That Big Ol’ Sun Just Keeps On Shining

By Buster Fayte, Featured Author, Sad Man’s Tongue

While there have been far bigger record companies, it’s safe to say that no  record company in history has ever had as formative an influence on the world of  rock and roll than the tiny Sun Records label out of Memphis, Tennessee. With  mega superstars like Elvis, Johnny Cash, Charlie Rich, Conway Twitty, Roy  Orbison, Jerry Lee Lewis, Carl Perkins, and others all having had their real  start with Sun, it’s no wonder the label’s star still shines 60 years later!

After World War II, hundreds of small independent record labels began to  spring up all over America. For the most part, these labels began turning out  their versions of what the big labels were turning out: lots of country and  western music, gospel music, some blues, and so on. In that respect, Sun Records  wasn’t so different than the rest of them. Sun started out when its owner, Sam  Phillips, got tired of scouting artists for the big labels and rented a small  building on Union Avenue in Memphis and turned it into the Memphis Recording  Service studio. In early 1952, Sun Records was born.

Phillips started out recording blues artists. Of course, Memphis had a  thriving blues scene and Phillips wanted to record the music. He had no real  experience in the studio and so he made what must have been classified as  mistakes in the process. Those mistakes–“excessive” echo, distorted volume  levels, and so on–led to the classic Sun sound that rockabilly fans love so  much today and modern rockabilly musicians strive to emulate (yet never quite  capture!)

Phillips was also open-minded. He willingly worked with the many black blues  artists that came through his doors and treated them with respect and dignity  not normally shows black men in the 1950s southern United States. He paid a  social price from the narrow-minded white community in Memphis, but among  musicians he gained the reputation as someone who would shoot straight and treat  his artists fairly.

Whether it was this reputation, the fact that he offered to cut a recording  for anyone who walked through the door with the money, or plain and simply fate  that brought a completely unknown singer who called himself Elvis to the Memphis  Recording Service I guess no one really knows for sure. But Elvis did walk in  and it didn’t take long for Phillips to prove that his studio and record label  had something that few of those other independent labels–and certainly none of  the major labels–had: a man with true vision.

In 1954 Elvis came in to record country ballads, but between songs he began  goofing around with a crazy, energetic version of an old R&B tune called  “That’s All Right.” Phillips was astute enough to know he was hearing something  not only different, but big. He encouraged Presley to follow his urge to sing in  this style and Elvis went on to record some of the most amazing rockabilly  tracks ever recorded.

Once those early recordings rocketed Elvis into superstardom, he became too  big for Phillips to hold and went off to record for a major label. By that time,  everyone had figured out that this new music would sell and they all jumped on  the bandwagon. But losing Elvis didn’t stop Phillips. Over the next few years he  discovered and recorded more and more rockabilly and launched the careers of  several genuine superstars.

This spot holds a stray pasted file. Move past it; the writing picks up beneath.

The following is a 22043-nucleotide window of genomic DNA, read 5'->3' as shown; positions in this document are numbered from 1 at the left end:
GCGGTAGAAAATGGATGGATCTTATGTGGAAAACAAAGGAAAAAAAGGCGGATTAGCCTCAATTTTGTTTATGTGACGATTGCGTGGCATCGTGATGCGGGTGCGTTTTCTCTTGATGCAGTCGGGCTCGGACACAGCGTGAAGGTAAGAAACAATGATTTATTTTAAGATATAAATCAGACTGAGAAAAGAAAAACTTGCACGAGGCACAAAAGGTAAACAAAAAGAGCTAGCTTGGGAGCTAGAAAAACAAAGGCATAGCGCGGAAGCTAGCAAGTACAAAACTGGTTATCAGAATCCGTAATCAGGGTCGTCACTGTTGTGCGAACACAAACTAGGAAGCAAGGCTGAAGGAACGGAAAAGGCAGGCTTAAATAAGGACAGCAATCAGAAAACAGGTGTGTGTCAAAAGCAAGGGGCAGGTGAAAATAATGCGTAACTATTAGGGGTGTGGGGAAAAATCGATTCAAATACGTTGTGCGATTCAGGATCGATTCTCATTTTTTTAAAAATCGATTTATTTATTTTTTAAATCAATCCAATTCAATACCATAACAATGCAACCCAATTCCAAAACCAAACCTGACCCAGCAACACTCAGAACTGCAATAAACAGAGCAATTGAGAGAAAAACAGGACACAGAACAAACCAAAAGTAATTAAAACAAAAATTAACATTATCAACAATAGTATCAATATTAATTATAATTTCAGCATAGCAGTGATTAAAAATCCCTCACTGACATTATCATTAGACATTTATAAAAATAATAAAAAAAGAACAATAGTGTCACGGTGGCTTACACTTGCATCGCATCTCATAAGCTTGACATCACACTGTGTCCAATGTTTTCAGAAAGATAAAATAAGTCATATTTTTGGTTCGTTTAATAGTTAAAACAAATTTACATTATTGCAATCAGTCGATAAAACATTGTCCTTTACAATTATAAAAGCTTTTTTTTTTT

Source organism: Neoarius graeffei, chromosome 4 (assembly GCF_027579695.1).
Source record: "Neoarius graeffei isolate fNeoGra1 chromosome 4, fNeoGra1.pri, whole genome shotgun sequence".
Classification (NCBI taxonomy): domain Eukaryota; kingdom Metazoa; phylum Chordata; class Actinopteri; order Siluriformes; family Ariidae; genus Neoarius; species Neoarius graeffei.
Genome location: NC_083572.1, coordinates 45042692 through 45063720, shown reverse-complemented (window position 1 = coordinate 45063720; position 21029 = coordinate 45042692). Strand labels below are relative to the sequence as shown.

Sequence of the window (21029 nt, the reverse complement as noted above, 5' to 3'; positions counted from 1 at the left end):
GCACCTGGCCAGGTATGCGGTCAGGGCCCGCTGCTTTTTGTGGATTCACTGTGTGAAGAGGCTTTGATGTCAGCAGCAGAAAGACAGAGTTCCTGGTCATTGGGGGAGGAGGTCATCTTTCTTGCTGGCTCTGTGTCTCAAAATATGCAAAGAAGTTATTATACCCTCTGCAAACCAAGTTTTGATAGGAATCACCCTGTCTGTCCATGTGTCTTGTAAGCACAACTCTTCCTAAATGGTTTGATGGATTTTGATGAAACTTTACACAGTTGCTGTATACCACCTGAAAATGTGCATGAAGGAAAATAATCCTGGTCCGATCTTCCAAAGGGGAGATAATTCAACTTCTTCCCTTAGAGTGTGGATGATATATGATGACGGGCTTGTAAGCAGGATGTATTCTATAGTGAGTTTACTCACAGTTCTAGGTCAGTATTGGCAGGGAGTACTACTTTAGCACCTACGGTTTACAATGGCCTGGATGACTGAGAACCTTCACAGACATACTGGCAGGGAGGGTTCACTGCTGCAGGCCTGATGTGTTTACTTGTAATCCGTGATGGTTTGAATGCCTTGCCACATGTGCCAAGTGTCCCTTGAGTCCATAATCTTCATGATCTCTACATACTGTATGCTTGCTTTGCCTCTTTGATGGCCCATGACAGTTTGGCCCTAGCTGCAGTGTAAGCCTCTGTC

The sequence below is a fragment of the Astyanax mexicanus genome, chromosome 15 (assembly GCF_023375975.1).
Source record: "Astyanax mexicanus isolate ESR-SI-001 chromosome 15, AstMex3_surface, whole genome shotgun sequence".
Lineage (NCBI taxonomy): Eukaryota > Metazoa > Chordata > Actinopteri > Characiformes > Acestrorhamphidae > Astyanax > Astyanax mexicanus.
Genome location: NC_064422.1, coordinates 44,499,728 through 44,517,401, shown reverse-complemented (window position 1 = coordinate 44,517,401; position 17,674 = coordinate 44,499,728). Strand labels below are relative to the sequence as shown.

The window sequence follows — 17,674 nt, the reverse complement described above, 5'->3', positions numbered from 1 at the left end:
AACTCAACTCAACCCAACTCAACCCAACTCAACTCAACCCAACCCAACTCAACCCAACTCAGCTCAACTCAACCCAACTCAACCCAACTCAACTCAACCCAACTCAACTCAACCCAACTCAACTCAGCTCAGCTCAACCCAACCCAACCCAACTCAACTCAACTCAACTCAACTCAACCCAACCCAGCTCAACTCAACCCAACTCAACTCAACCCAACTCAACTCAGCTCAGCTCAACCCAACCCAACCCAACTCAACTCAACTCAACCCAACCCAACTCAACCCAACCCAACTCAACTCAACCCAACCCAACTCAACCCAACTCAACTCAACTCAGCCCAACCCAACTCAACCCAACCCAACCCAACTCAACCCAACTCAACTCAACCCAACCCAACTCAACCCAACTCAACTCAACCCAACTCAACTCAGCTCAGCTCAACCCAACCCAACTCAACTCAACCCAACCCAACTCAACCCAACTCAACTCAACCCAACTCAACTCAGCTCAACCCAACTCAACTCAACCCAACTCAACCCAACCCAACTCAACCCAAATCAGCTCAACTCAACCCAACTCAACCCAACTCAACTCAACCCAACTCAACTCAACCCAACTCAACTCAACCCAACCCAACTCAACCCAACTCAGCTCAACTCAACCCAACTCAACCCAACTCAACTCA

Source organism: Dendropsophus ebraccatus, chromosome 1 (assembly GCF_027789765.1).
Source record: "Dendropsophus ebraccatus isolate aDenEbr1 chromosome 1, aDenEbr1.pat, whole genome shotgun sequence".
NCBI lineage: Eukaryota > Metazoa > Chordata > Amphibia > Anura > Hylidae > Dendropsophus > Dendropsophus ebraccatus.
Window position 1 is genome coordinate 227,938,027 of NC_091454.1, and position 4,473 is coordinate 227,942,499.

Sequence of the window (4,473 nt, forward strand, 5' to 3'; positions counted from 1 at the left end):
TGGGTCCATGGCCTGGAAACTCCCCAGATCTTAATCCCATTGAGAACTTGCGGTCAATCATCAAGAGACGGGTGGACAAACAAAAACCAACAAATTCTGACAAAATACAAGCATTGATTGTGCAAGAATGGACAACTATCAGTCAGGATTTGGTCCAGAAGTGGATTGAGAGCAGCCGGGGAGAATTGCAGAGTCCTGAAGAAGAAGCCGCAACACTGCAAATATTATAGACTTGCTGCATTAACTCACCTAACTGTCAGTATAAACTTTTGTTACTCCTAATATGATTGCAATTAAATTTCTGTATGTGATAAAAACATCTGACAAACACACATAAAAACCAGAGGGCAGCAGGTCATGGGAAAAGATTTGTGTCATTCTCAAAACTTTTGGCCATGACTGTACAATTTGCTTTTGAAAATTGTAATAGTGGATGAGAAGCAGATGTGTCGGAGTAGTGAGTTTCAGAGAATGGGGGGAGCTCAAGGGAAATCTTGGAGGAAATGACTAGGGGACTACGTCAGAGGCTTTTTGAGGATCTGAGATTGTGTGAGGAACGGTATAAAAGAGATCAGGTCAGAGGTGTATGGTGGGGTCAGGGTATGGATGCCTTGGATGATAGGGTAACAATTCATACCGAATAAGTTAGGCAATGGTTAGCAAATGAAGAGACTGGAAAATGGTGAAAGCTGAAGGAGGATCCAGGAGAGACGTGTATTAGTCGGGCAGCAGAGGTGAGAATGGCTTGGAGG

And these are the recordings that live on and have shaped the face of rock  and roll for the past 60 years. In just a few short years–a little over half a  decade–Sun Records turned out recordings that are honored and emulated by  musicians and fans the world over including several million-selling hits.  Phillips, who was never in a position to really cash in on all of this  superstardom, never got as rich as you might think from his amazing contribution  to the music word. He actually made more money from his early investment in a  small start-up motel chain known as Holiday Inn! But what he lacked in financial  reward from his vision, he made up in the respect, love, and gratitude of fans  from all over the world and every decade up to today who acknowledge and value  his contribution to the world of music.

And those old Sun recordings will keep the Sun star shining for many, many  years to come!

Buster Fayte is an author and rockabilly musician. He Blogs at “Buster Fayte’s Rockabilly Romp” where he writes about the passion he shares with millions of musicians and fans for rockabilly and oldies music. Buster has written several books including the “Complete Home Music Recording Start Kit”. He writes original songs, sings, and plays both guitar and bass.

Article Source:

About Sad Man's Tongue: Rockabilly Bar & Bistro - Prague

We are a Bar and Bistro where old school meets the new school, dedicated to preserving the roots of rock and roll and it's modern adaptations as well as preserving the cultural identity of our neighborhood through our food, the the principles of the slow food movement. A little bit of rockabilly and retro combine with the kustom kulture of today, in an atmosphere devoid of Pretension.
This entry was posted in Buddy Holly, Carl Perkins, Clothing, Eddie Cochran, Elvis, Elvis Presley, Fashion, Gene Vincent, History, Johnny Burnette, Johnny Cash, Music, Music History, Musicians, Record Labels, Rock Music, Rock n Roll, Rockabilly, Rockabilly Bands & Music, Rockabilly STyle, Sam Phillips, Style, Sun Records and tagged , , , , , , , , , , , , , , , , , . Bookmark the permalink.

Leave a Reply

This site uses Akismet to reduce spam. Learn how your comment data is processed.